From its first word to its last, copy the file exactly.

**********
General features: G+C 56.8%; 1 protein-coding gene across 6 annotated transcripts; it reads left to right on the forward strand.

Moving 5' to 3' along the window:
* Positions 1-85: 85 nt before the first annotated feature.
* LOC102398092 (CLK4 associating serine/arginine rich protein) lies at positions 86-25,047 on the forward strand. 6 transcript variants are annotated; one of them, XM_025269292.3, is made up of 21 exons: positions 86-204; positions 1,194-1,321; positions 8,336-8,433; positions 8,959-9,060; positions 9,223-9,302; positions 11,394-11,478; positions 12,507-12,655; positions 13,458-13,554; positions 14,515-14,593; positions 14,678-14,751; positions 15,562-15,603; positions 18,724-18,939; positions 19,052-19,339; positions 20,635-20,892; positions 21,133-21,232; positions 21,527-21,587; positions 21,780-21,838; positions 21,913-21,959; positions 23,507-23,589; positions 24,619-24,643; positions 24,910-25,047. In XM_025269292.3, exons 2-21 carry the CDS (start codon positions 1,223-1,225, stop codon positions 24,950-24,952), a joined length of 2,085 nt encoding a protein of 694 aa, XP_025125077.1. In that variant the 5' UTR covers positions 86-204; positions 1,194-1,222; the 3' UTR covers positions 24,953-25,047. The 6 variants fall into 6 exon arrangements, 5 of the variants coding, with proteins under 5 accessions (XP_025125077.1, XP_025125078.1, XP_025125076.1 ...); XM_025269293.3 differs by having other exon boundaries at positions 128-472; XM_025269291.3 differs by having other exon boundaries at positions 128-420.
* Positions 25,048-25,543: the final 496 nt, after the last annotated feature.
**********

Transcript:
General features: G+C 56.8%; 1 protein-coding gene across 6 annotated transcripts; it reads left to right on the forward strand.

Moving 5' to 3' along the window:
* Positions 1-85: 85 nt before the first annotated feature.
* LOC102398092 (CLK4 associating serine/arginine rich protein) lies at positions 86-25,047 on the forward strand. 6 transcript variants are annotated; one of them, XM_025269292.3, is made up of 21 exons: positions 86-204; positions 1,194-1,321; positions 8,336-8,433; positions 8,959-9,060; positions 9,223-9,302; positions 11,394-11,478; positions 12,507-12,655; positions 13,458-13,554; positions 14,515-14,593; positions 14,678-14,751; positions 15,562-15,603; positions 18,724-18,939; positions 19,052-19,339; positions 20,635-20,892; positions 21,133-21,232; positions 21,527-21,587; positions 21,780-21,838; positions 21,913-21,959; positions 23,507-23,589; positions 24,619-24,643; positions 24,910-25,047. In XM_025269292.3, exons 2-21 carry the CDS (start codon positions 1,223-1,225, stop codon positions 24,950-24,952), a joined length of 2,085 nt encoding a protein of 694 aa, XP_025125077.1. In that variant the 5' UTR covers positions 86-204; positions 1,194-1,222; the 3' UTR covers positions 24,953-25,047. The 6 variants fall into 6 exon arrangements, 5 of the variants coding, with proteins under 5 accessions (XP_025125077.1, XP_025125078.1, XP_025125076.1 ...); XM_025269293.3 differs by having other exon boundaries at positions 128-472; XM_025269291.3 differs by having other exon boundaries at positions 128-420.
* Positions 25,048-25,543: the final 496 nt, after the last annotated feature.